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Field Hospital and Flying Column By Violetta Pdf

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Field Hospital and Flying Column By Violetta Pdf
Field Hospital and Flying Column By Violetta Pdf

Here you can download Field Hospital and Flying Column By Violetta Pdf book free online – from Field Hospital and Flying Column By Violetta Pdf book; I remember one morning when we had only potatoes for the men’s dinner; the cook had just peeled an immense bucket of them and was putting them on to boil when some German soldiers came and took the lot, and this so infuriated the cook that we had to wait hours before we could get another lot prepared and cooked for the patients’ dinner.

The water-supply was another of our difficulties. All the watercourses in the neighbourhood were polluted with dead bodies of men and horses and no water was fit to drink. There was a horrible, greenish, foul-smelling stream near the hospital, which I suppose eventually found its way into the river, and it sickened me to imagine what we were drinking, even though it was well boiled.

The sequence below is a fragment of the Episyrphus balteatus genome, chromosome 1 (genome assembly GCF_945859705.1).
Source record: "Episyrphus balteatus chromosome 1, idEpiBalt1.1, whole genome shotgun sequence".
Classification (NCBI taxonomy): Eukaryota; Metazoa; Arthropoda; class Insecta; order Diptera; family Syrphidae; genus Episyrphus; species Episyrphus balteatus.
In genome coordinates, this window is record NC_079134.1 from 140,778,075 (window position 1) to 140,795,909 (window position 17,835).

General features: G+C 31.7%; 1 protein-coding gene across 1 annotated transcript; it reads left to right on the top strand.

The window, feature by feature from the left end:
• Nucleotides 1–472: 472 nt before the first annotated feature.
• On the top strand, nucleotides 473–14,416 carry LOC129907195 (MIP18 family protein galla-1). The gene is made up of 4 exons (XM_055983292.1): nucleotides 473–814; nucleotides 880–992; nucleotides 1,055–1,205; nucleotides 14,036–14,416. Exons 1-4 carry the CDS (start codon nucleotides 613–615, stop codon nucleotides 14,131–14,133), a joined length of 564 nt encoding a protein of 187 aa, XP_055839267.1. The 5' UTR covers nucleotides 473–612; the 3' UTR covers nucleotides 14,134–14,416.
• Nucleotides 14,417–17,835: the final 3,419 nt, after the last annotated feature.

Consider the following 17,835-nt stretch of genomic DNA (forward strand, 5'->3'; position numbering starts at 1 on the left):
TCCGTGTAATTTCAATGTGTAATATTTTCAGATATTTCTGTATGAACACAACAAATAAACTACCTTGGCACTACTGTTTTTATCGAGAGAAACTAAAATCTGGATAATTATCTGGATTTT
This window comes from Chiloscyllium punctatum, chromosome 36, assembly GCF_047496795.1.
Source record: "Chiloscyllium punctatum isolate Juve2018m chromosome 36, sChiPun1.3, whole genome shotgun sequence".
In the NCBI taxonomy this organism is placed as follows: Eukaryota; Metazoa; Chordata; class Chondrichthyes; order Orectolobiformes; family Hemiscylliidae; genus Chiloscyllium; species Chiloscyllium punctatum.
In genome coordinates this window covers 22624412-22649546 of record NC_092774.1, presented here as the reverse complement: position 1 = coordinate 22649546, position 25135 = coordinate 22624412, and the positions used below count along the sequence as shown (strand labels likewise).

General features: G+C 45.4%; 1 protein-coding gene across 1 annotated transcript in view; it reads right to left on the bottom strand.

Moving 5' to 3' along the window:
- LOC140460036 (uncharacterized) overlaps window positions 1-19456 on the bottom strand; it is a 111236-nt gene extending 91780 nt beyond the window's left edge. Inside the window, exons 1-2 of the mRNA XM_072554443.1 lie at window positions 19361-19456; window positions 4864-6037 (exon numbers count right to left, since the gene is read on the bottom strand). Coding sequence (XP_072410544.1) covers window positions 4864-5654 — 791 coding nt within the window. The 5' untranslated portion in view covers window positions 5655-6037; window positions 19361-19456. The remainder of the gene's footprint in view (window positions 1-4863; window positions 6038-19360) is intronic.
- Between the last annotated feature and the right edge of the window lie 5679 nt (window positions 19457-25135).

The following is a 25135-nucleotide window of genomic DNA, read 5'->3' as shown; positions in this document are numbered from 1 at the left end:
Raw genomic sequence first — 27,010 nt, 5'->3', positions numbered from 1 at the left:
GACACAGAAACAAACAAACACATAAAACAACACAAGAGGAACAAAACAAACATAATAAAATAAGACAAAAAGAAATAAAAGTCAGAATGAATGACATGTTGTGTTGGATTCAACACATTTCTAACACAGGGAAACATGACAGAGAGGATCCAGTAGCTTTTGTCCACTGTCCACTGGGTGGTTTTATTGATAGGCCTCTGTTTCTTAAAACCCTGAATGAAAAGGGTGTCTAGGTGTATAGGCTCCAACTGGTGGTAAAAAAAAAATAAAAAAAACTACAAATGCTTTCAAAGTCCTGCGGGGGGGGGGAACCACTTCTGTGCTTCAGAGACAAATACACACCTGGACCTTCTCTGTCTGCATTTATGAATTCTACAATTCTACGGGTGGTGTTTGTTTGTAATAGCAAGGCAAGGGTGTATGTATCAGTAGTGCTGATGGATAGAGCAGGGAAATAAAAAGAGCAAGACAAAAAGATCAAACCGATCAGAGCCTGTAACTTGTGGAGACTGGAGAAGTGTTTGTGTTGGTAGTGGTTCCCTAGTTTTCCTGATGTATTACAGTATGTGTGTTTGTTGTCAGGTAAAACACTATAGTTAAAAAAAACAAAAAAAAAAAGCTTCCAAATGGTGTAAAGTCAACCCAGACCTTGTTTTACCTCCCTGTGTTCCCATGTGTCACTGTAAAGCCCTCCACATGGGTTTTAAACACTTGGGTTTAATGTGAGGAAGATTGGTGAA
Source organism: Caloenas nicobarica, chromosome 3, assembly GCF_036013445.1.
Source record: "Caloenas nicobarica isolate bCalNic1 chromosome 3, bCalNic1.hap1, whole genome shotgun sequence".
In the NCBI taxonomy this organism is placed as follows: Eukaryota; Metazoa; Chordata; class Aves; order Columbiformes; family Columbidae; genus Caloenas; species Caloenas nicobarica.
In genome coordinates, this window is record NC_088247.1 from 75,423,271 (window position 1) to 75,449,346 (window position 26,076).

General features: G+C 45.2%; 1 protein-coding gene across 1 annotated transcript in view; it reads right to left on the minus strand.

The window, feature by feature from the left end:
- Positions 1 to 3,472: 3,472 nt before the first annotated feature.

It was very hot weather and the men all dreadfully thirsty. There was one poor Breton soldier dying of septicæmia, who lay in a small room off the large ward. He used to shriek to every passer-by to give him drink, and no amount of water relieved his raging thirst. That voice calling incessantly night and day, “A boire, à boire!” haunted me long after he was dead. The taste of long-boiled water is flat and nasty, so we made weak decoctions of camomile-tea for the men, which they seemed to like very much. We let it cool, and kept a jug of it on each locker so that they could help themselves whenever they liked.

Some of the ladies of the town were very kind indeed in bringing in wine and little delicacies for our sick, and for ourselves, too, sometimes. We were very grateful to them for all their kindness in the midst of their own terrible trouble and anxieties.

All the first ten days the cannon boomed without ceasing; by degrees it got more distant, and we knew the forts of Maubeuge were being bombarded by the famous German howitzers, which used to shake the hospital to its foundations. The French soldiers in the wards soon taught us to distinguish the sounds of the different cannon. In a few days we knew as well as they did whether it was French or German artillery firing.

Our hospital was on the main Beaumont road, and in the midst of our work we would sometimes glance out and watch the enormous reinforcements of troops constantly being sent up. Once we saw a curious sight. Two large motor-omnibuses with “Leipziger lokal-anzeiger” painted on their side went past, each taking about twenty-five German Béguine nuns to the 

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